Perform the squeeze test to determine if your wormery is too wet or too dry.
The bedding in your wormery should be as moist as a wrung-out sponge. To determine if your wormery is too wet or too dry, try the squeeze test. To perform this test, take a small handful of bedding or processed compost in your hand and squeeze it tightly.
If you find that more than a couple of drops of moisture come out, your wormery’s conditions are too wet. One sign that a bin is too wet is that it has offensive odours. This is caused because there is not enough airflow so anaerobic bacteria (the smelly kind) thrive instead of aerobic bacteria (the odourless kind). Feeding high-moisture foods such as fruits and tomatoes can cause a wormery to become too moist.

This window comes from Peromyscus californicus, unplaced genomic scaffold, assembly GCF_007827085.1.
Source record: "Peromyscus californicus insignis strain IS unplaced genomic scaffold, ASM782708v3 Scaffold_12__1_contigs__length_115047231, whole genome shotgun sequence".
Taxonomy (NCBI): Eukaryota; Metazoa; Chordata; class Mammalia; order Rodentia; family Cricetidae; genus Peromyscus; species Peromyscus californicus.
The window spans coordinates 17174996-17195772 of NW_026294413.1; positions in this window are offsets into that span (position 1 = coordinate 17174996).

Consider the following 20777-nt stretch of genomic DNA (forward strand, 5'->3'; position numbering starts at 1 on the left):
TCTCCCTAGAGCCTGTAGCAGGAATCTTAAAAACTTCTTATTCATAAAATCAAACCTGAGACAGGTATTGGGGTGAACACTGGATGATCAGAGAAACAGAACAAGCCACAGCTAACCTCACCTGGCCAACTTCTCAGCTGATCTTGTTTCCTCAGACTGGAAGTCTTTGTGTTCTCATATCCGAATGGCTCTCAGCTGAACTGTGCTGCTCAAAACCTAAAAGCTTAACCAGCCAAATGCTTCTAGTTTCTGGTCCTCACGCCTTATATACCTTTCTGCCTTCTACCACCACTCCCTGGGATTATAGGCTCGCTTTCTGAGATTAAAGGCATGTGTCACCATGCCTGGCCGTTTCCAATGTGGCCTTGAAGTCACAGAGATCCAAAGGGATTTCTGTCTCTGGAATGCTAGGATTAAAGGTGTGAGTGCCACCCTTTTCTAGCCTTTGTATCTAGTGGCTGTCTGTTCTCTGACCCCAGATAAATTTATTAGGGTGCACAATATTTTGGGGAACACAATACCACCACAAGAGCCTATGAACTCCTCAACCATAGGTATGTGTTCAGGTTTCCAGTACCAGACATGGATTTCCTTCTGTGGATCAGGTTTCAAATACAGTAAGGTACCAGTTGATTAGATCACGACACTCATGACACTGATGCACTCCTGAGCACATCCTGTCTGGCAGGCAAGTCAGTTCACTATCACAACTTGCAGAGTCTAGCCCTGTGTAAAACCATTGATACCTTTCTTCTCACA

To correct a wet bin, add dry shredded paper or coir, which will help to soak up excess moisture. You can also stop feeding high-moisture foods (fruits and tomatoes) until your vermicomposter becomes drier. We recommend keeping the spigot in the collection tray open at all times with a plastic container underneath to catch the leachate. This prevents flooding.
Although less common, a wormery can also become too dry. The Nature's Wormery™ 360 runs a little dry in contrast to sealed vermiculture systems because of its well-ventilated design.
Add dry coir or shredded paper to reduce moisture in a wormery.
In dry wormery conditions, you can mist the top layer with a spray bottle.
To correct a dry bin, you should always keep a layer of moist full sheets of newspaper over the food and bedding in your top tray. If you find that your wormery is not moist enough, you can add more high-moisture foods and re-wet the moist newspaper cover. You can mist the newspaper cover periodically with a spray bottle. In very dry conditions, very small amounts of water can be poured on top of the contents of the feeding tray and let it filter down to the lower trays. Be very careful while doing this, though – too much water can cause bedding to compact creating offensive odours.